Lomography

In the past 2 months I’ve collected three new cameras. All of them are “toy” cameras that use film. I found out about them after I stumbled on a site about lomography and fell madly in love with the SuperSampler. While I waited for my SuperSampler to arrive in the mail I started reading more about lomography and checking out other people’s pictures. The SuperSampler is super fun, but I decided to add a Diana F+ to my collection and ended up also getting a Pix Panorama. I knew the Diana F+ was going to be fun to use, but I couldn’t find anything about the Pix Panorama. All I knew was that it looked neat, was cheap, and took pictures that looked like panorama pictures (in reality, all it does is take normal pictures but it has a plastic bit inside that blocks the light from the top and bottom of the film so that you get a rectangular picture).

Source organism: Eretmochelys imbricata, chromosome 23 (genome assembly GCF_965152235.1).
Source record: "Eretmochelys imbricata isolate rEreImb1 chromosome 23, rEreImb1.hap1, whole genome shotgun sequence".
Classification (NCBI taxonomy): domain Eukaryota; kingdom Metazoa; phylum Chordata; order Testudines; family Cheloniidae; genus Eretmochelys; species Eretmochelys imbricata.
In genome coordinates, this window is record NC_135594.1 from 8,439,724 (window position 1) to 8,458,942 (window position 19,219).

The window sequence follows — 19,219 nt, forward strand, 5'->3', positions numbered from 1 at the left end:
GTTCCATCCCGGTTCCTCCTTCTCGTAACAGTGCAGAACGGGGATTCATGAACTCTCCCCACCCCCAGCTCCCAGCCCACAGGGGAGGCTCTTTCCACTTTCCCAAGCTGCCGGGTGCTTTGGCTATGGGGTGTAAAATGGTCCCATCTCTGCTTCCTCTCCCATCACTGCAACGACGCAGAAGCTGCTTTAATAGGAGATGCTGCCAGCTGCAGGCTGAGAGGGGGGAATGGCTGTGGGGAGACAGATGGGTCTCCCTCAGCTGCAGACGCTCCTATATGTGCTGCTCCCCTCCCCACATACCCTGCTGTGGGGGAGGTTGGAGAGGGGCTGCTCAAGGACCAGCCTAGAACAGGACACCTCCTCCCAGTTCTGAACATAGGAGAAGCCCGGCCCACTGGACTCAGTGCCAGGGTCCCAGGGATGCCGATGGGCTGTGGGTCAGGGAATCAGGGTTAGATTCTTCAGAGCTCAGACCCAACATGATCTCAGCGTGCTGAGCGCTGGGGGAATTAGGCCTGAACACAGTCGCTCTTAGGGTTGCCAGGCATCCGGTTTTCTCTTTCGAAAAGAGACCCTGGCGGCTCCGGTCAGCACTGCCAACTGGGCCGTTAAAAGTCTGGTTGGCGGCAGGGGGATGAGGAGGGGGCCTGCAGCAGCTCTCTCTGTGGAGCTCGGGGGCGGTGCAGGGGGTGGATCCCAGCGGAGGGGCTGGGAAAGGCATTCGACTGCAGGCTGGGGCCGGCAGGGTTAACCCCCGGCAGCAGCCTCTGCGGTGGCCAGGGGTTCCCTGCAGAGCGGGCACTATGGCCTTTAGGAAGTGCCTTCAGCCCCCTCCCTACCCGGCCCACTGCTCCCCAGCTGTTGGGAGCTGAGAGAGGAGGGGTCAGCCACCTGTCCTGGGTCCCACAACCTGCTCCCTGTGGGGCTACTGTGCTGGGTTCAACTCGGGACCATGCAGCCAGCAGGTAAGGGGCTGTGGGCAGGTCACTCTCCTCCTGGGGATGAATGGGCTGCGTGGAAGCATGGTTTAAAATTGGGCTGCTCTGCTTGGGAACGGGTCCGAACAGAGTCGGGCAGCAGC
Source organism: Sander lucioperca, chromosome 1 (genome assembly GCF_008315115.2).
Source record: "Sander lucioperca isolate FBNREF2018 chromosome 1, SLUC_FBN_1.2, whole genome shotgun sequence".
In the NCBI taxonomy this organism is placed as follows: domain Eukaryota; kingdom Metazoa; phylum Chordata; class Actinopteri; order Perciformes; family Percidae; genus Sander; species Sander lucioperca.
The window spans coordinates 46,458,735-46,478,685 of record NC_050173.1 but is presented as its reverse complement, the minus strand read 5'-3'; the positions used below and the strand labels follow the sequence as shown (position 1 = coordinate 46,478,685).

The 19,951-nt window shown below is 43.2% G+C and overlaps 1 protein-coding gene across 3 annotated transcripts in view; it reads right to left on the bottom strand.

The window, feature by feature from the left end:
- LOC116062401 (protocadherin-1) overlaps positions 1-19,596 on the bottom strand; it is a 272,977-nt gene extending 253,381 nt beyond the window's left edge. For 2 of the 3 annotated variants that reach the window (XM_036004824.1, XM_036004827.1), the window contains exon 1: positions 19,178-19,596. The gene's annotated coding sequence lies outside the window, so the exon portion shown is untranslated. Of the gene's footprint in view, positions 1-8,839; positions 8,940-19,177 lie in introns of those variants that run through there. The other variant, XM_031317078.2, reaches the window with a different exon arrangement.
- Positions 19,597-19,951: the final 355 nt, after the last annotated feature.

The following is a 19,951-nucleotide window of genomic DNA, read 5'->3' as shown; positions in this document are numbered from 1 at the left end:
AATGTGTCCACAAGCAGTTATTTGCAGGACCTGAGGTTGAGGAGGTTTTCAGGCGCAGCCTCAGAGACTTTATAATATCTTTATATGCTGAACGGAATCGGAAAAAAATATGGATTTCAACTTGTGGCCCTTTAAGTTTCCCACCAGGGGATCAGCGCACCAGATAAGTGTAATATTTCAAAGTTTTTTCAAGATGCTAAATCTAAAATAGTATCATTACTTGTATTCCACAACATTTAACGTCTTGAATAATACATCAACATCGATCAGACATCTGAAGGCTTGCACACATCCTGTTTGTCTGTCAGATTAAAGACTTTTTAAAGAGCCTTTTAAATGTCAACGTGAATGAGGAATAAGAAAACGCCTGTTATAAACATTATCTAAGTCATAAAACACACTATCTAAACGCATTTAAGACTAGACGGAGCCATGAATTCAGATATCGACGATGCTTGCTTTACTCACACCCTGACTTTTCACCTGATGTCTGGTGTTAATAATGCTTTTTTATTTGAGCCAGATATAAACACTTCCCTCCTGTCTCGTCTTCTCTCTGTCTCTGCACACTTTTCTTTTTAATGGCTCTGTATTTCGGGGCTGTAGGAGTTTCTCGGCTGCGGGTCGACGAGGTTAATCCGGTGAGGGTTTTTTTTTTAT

After the Pix Panorama arrived, I decided that I needed to find out what these cameras all did (it’s one thing to see what other people have done, but you need to play with it yourself to get a good feel about what each can or can not do). I’d already filled a few rolls of film with the SuperSampler and one with the Diana F+, so I took the Pix Panorama and SuperSampler (which had a roll that was half full) and took a whole bunch of random pictures on the way to the photo store. Two and a half weeks later I finally got around to picking up my developed film. This weekend I scanned the film and finally got a chance to see the results of my random picture taking.

I learned a few very important things:

  1. As I suspected, my dungeon (aka, basement apartment) is too dark to take pictures in unless I have a whole hella lot of light.
  2. ISO 400 or so is my friend.
  3. While I’m glad to be able to see what I’m doing with my digital camera, I also enjoy the mystery and anticipation that comes with not knowing what will be on the film.
  4. OMG, these cameras are wacky and fun.
  5. Old, expired film results in a collection of pictures that are all random and interesting colours (my one red photo is my favorite).
  6. Black and white photography isn’t as scary when you use a Diana F+.

I’ve posted all my pictures on my Flickr account: Diana F+, SuperSampler, and Pix Panorama.

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